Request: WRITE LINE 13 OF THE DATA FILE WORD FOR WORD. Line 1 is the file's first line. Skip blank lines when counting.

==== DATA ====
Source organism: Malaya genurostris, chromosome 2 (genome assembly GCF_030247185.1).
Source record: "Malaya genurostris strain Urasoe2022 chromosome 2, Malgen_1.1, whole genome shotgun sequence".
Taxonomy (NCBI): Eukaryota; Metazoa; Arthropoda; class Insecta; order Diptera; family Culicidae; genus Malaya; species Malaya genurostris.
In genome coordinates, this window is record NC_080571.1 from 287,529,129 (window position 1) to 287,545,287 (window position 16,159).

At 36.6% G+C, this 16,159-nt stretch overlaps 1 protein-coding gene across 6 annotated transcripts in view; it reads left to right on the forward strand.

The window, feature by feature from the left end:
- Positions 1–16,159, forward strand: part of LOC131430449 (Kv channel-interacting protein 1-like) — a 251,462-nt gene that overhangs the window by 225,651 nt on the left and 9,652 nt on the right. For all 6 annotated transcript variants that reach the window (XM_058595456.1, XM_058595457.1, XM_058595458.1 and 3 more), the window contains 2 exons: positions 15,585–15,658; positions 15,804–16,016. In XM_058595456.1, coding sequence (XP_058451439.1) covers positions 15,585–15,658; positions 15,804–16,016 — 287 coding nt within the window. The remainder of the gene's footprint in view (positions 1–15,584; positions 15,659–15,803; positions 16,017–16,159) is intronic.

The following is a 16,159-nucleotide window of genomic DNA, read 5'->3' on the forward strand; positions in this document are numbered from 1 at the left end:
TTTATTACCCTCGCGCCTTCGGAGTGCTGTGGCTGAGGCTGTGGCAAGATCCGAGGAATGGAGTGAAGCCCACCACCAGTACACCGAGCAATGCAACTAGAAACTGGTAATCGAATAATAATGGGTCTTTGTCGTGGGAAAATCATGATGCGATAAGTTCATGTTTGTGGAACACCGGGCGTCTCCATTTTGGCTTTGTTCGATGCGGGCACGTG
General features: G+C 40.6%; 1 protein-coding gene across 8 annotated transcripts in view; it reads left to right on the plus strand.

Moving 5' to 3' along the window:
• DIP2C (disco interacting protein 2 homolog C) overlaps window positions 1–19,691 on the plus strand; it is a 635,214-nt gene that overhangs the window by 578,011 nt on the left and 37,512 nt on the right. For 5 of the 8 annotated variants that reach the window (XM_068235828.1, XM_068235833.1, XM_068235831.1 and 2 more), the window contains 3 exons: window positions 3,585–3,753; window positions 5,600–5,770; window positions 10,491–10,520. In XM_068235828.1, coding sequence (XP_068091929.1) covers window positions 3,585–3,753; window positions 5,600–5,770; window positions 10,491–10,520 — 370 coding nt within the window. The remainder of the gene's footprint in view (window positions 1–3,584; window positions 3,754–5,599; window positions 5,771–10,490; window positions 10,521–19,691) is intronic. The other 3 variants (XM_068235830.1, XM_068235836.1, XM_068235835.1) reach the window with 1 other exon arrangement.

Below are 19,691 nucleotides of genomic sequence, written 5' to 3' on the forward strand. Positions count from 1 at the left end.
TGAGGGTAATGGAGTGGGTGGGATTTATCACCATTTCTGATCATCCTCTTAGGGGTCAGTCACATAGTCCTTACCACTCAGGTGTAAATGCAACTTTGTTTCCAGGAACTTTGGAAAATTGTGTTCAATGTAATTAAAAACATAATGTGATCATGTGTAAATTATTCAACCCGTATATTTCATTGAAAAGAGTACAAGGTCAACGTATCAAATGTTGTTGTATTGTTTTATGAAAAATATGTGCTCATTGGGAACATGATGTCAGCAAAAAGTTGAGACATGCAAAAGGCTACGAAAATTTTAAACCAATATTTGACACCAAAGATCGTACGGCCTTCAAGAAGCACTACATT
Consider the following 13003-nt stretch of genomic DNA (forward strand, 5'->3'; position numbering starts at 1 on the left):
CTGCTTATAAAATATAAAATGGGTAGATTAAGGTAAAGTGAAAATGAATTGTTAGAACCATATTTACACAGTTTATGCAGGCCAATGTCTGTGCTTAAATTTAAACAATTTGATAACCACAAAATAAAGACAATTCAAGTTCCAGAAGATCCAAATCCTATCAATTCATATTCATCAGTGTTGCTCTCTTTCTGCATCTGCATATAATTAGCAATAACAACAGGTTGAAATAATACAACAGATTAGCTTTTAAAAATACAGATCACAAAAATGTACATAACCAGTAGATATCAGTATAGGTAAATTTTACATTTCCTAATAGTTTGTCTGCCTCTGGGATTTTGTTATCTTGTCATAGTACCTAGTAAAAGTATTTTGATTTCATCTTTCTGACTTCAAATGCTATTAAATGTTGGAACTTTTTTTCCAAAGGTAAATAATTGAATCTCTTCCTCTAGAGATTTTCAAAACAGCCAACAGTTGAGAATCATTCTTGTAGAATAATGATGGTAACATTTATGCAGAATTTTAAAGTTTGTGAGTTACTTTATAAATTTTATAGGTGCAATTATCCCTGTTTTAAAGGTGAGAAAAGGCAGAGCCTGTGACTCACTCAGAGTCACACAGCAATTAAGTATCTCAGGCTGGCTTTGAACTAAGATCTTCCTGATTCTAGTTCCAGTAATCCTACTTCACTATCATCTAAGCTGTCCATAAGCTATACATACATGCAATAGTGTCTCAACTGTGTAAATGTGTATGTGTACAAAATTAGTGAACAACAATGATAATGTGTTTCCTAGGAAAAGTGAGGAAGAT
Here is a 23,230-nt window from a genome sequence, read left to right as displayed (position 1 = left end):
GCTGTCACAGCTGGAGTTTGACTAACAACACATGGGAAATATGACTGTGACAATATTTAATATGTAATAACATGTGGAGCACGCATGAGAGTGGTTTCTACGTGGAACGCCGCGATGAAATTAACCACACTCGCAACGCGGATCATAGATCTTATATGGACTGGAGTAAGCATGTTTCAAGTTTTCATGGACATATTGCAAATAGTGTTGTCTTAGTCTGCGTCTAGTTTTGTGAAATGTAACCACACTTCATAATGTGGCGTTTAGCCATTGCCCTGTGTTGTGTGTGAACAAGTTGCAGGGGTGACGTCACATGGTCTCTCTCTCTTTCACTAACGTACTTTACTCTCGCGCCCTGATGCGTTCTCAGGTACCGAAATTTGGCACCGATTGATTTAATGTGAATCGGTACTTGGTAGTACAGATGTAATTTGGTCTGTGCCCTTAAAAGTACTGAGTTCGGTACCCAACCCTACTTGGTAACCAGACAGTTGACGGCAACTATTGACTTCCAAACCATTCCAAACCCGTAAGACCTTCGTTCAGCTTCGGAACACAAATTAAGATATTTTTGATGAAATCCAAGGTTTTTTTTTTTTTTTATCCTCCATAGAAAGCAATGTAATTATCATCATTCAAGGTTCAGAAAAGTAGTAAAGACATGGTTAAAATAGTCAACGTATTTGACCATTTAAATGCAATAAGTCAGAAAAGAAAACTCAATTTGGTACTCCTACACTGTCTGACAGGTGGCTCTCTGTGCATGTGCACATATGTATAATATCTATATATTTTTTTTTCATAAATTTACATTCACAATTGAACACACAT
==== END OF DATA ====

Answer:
Below are 19,691 nucleotides of genomic sequence, written 5' to 3' on the forward strand. Positions count from 1 at the left end.